Sharp rise in companies collapsing as costs soar

Less than a week after abandoning its plan to split itself into separate audit and consulting businesses, EY has told staff it will cut 3,000 jobs in the United States to eliminate “overcapacity”.

Company administrations jumped in the first half of the year as the rising tide of inflation and interest rates claimed more corporate casualties.

They increased by 44 per cent from 429 to 618 as inflation put pressure on balance sheets, according to data from the restructuring firm Kroll.

The food and drink sector was knocked by more administrations in the six-month period than it faced during the whole of previous year. Fifty-six businesses filed for protection from creditors, compared with 53 during 2022. Construction and manufacturing industries suffered the most acute distress overall as they were hit with 79 and 71 company administrations respectively.

Businesses have been struggling with a sharp rise in costs for labour, materials, energy and credit. The Bank of England started to increase base rates two years ago and the cost of debt is starting to feed through.

Thames Water became one of the first high-profile examples of how the increased cost of capital could affect companies with large amounts of debt. The UK’s biggest water supplier faced falling into special administration in June as it struggled to secure additional funding from investors and the regulator raised concerns about its £14 billion debt pile.

Sarah Rayment, co-head of global restructuring at Kroll, said: “This probably is going to be a continuing trend. The challenged sectors continue to be construction, manufacturing, leisure and hospitality.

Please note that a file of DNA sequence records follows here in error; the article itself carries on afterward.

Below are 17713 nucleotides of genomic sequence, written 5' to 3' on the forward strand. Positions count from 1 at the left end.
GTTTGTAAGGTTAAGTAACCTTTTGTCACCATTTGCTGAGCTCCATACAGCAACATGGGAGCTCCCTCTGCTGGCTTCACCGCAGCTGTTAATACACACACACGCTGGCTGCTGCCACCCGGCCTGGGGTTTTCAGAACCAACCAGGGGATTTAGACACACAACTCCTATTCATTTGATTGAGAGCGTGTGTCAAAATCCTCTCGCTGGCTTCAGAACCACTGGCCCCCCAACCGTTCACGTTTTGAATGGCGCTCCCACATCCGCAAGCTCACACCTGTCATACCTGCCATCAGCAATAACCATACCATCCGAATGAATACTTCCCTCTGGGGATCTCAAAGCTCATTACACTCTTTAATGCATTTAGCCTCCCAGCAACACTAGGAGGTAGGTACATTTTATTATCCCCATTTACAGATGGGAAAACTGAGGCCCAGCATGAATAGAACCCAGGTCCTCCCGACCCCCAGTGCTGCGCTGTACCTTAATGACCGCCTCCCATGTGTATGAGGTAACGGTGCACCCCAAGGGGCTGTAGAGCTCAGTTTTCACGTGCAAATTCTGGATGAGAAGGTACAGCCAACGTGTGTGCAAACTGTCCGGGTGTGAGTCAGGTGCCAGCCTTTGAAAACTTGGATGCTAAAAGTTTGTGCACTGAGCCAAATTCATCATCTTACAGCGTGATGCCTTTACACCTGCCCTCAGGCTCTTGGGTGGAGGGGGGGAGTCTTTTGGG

“People are finding the market very difficult to predict. UK business does seem to have real resilience and stakeholders do seem to want to work together more than previously. The banks want to work with their customers and suppliers want to work with businesses.

“But there are always going to be situations where businesses fail because they have just run out of all of the resources available to them.”

Begbies Traynor told investors last week that it had benefited from a “significant increase” in higher-value administration cases as businesses struggle with rising costs.

Rayment said: “We will see the liquidation numbers increasing as well because there will be a clear-out of the zombie companies that were supported through Covid and now there is no blue sky available to them. Businesses have worked through the support measures they have seen from the government during the pandemic. They are now having to repay tax and they are having to increase wages.

“Companies fail and that is part of the cycle. If you have good management teams and they work with their stakeholders then the business may survive in a different form.”